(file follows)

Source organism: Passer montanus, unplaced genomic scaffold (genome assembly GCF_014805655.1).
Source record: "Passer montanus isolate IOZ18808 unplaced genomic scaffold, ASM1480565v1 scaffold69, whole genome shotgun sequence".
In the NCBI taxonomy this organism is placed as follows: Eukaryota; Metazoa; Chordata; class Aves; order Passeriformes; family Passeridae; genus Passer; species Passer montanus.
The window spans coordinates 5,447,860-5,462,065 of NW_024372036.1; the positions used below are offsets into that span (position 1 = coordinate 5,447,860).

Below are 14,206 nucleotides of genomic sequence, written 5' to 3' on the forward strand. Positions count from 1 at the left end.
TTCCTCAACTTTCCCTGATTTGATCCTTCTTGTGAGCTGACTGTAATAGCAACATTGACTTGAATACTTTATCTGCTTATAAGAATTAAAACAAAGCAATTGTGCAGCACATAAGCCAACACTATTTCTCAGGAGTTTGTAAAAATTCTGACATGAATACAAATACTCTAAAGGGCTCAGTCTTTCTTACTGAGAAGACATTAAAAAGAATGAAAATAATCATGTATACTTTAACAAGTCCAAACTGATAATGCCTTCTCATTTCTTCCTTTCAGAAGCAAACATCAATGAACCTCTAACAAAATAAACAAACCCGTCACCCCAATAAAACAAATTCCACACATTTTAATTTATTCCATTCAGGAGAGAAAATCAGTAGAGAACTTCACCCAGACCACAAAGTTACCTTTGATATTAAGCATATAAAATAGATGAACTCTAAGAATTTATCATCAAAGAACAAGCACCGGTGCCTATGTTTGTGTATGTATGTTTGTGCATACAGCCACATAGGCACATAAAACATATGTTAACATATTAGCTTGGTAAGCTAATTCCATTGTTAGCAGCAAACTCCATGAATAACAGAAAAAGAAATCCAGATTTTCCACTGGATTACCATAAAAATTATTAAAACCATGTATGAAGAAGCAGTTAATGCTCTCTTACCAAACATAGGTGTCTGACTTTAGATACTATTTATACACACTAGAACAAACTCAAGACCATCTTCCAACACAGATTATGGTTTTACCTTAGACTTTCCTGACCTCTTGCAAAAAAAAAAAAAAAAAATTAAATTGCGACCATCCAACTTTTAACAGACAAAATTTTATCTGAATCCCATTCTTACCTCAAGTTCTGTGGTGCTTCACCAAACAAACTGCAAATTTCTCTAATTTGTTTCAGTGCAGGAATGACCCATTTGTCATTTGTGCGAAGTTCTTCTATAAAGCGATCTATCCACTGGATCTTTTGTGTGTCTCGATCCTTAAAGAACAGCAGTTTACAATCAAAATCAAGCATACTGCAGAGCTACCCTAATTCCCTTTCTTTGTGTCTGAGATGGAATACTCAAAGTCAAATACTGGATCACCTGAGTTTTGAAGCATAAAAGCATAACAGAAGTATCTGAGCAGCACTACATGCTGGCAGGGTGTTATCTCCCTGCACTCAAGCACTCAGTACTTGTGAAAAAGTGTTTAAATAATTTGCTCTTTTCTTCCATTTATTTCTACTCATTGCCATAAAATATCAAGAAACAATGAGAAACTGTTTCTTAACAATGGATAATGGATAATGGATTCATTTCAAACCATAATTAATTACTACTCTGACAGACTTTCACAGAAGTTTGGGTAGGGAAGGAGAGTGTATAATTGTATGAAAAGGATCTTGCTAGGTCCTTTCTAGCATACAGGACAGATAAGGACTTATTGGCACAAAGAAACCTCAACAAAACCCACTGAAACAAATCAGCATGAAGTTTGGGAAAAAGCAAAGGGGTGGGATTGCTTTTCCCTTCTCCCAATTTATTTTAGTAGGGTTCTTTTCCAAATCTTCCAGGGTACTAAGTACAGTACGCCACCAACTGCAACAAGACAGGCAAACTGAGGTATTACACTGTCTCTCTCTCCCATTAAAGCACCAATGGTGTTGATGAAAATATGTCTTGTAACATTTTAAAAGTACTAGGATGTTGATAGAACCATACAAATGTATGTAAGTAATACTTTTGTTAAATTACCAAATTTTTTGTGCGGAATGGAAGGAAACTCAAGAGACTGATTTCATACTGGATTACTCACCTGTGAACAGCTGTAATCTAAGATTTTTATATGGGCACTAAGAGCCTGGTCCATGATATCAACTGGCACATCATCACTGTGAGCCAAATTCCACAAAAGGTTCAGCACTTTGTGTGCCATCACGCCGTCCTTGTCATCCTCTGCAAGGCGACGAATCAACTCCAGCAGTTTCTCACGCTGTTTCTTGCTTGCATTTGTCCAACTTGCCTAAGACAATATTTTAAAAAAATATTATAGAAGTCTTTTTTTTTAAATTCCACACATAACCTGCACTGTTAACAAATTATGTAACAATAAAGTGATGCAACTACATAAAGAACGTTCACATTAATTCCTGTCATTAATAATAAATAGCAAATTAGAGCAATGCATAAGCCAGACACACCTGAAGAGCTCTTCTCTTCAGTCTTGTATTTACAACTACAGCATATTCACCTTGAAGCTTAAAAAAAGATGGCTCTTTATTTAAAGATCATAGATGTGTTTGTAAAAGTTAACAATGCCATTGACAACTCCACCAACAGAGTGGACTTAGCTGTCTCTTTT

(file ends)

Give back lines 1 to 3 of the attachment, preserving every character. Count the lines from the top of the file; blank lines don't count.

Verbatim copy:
Source organism: Passer montanus, unplaced genomic scaffold (genome assembly GCF_014805655.1).
Source record: "Passer montanus isolate IOZ18808 unplaced genomic scaffold, ASM1480565v1 scaffold69, whole genome shotgun sequence".
In the NCBI taxonomy this organism is placed as follows: Eukaryota; Metazoa; Chordata; class Aves; order Passeriformes; family Passeridae; genus Passer; species Passer montanus.